Acute myeloid leukemia (AML) with myelodysplasia-related changes (AML-MRC) is a distinct biologic subtype of AML that represents 25–34% of all AML diagnoses and associates with especially inferior outcomes compared to non-MRC AML. Typically, patients with AML-MRC experience low remission rates following intensive chemotherapy and a median overall survival of merely 9–12 months. In light of these discouraging outcomes, it has become evident that more effective therapies are needed for patients with AML-MRC. Liposomal daunorubicin–cytarabine (CPX-351) was approved in 2017 for adults with newly diagnosed AML-MRC and those with therapy-related AML (t-AML), and remains the only therapy specifically approved for this patient population.
Acute myeloid leukemia (AML) is a disease of the myeloid lineage of blood cells that results in a block in differentiation of myeloid cells and uninhibited growth of leukemic blasts that constrain the growth of normal blood cells  Clinical sequelae often include malaise and fatigue, infections, bleeding and/or bruising, and possibly bone pain . AML is the most common acute leukemia in adult patients, with nearly 20,000 estimated new cases in the year 2020 and a median age at diagnosis of 68 years . The disease is classified into multiple biologic subtypes according to genetic abnormalities, including both cytogenetic and molecular changes, degree of differentiation, myeloid lineage involved, and dysplastic changes . Notably, these classifications associate with disease prognosis and predict outcomes for patients .
AML with myelodysplasia-related changes (AML-MRC) is one such subtype of AML that is estimated to represent a sizeable 25–34% of all AML cases and is more commonly seen in older AML patients, with a median age of 73 years . AML-MRC portends a worse prognosis than non-MRC AML with both decreased complete remission rate and overall survival . Furthermore, it is often less responsive to standard intensive induction chemotherapy regimens, likely due to both disease biology and clinical characteristics of the patient population that it affects .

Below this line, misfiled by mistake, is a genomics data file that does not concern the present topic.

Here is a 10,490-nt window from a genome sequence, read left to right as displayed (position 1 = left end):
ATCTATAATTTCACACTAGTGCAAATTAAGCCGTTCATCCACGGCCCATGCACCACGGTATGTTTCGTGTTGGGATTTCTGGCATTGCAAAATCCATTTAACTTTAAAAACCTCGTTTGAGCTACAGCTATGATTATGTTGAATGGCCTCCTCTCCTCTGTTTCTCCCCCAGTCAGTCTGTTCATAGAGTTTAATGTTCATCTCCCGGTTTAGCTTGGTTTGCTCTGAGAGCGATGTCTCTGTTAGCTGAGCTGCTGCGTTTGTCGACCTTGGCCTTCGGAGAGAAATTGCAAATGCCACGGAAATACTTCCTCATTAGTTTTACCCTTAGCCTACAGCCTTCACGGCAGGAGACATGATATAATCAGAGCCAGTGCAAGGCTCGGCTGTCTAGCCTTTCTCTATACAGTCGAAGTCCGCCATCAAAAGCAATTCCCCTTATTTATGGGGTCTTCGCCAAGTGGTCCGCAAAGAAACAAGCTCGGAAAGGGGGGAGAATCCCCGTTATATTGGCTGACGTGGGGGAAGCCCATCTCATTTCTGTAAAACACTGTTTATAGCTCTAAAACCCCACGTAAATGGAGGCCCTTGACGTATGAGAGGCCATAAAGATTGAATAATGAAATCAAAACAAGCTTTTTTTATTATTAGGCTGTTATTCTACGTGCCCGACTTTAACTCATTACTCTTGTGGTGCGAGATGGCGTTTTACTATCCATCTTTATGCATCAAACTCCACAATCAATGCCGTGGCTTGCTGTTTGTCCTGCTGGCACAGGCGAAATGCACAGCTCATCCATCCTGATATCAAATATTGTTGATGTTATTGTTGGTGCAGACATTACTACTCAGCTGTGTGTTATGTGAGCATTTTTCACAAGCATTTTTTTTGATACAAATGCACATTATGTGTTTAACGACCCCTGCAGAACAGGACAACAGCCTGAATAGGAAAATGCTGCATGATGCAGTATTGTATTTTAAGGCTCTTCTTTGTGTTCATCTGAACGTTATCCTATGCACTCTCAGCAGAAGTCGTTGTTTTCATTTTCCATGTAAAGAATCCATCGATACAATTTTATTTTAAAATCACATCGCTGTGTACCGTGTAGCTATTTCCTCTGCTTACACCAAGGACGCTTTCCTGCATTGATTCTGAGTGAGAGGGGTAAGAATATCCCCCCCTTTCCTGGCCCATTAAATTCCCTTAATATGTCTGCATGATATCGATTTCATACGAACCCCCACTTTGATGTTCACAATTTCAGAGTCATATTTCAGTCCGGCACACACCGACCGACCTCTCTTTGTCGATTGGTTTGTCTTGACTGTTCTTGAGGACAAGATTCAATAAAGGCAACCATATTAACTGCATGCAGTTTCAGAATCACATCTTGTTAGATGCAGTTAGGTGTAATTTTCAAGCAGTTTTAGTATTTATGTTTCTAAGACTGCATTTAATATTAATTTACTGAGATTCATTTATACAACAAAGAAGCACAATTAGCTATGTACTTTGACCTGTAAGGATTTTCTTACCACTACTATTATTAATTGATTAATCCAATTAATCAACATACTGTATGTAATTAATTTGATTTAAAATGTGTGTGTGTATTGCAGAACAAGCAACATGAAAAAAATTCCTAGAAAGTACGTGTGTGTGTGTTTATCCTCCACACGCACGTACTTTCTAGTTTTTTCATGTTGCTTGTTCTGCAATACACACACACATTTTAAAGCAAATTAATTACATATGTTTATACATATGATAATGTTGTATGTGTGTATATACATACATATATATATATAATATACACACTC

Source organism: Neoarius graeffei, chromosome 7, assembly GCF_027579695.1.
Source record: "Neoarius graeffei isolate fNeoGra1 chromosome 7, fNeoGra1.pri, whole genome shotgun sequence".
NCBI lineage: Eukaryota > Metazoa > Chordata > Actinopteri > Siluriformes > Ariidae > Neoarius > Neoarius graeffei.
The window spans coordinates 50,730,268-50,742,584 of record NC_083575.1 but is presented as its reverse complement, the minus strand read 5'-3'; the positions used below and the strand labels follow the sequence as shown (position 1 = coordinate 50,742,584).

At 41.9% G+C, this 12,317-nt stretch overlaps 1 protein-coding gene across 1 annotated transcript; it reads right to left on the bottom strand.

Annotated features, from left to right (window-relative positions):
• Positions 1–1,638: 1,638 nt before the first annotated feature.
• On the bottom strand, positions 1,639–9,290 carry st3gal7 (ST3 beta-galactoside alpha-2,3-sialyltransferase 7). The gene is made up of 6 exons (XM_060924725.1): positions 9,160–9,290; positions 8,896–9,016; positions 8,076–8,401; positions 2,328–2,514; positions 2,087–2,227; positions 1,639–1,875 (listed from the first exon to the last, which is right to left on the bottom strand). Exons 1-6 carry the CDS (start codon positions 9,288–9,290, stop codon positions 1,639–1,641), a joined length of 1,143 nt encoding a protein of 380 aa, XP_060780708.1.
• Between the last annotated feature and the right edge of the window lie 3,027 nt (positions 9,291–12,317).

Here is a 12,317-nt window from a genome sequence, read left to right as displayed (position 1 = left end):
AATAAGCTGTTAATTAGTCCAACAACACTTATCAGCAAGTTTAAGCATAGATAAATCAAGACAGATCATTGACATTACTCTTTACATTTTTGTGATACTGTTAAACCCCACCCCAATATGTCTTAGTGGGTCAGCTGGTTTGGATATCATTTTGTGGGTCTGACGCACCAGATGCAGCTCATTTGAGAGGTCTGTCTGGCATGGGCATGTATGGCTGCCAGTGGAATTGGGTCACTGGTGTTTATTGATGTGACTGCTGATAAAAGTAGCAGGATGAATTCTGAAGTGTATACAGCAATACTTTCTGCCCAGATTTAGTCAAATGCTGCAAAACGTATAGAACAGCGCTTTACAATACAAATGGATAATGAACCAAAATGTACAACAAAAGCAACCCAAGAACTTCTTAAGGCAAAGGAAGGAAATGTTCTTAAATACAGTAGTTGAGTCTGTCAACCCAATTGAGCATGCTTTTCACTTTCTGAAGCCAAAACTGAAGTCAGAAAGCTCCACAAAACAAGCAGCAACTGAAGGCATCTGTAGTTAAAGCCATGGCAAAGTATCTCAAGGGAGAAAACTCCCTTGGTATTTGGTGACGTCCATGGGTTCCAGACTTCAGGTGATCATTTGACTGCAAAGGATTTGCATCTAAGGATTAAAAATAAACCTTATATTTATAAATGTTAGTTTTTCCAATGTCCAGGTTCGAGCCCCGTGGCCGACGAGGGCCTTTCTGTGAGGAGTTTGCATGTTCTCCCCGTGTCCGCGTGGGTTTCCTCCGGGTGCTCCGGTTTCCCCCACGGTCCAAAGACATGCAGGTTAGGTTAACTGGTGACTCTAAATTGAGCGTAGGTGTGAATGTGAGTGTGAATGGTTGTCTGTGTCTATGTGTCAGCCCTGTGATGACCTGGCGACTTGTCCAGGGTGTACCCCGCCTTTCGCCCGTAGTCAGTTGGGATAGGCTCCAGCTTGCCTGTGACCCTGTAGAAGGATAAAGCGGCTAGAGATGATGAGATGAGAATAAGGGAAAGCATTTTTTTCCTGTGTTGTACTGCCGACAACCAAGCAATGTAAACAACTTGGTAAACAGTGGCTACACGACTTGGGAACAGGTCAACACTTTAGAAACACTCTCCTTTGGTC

AML-MRC was first introduced in the 2008 World Health Organization (WHO) classification of myeloid neoplasms and acute leukemia and expanded on the prior category of AML with multilineage dysplasia . The 2008 WHO defined AML-MRC as ≥20% myeloid blasts in the bone marrow or peripheral blood and one or more of the following features: a prior history of myelodysplastic syndrome (MDS) or an MDS/myeloproliferative neoplasm (MPN) overlap syndrome, dysplasia in 50% or more of the cells in two or more myeloid lineages, or myelodysplasia-related cytogenetic abnormalities (Table 1) . In the most recent 2016 WHO classification, the definition of AML-MRC was further revised to exclude patients who had NPM1 or biallelic CEBPA mutations, even in the presence of bone marrow findings demonstrating multilineage dysplasia . This change was based on emerging data showing that multilineage dysplasia in the absence of myelodysplasia-related cytogenetic changes did not appear to associate with poor prognosis in the presence of an NPM1 mutation or biallelic CEBPA mutation . As such, the presence of del(9q) was also removed as a defining myelodysplasia-related cytogenetic abnormality because its association with NPM1 and biallelic CEBPA mutations .
Table 1. Myelodysplasia-related cytogenetic abnormalities (adapted from Arber, D.A., et al. Blood 2016.).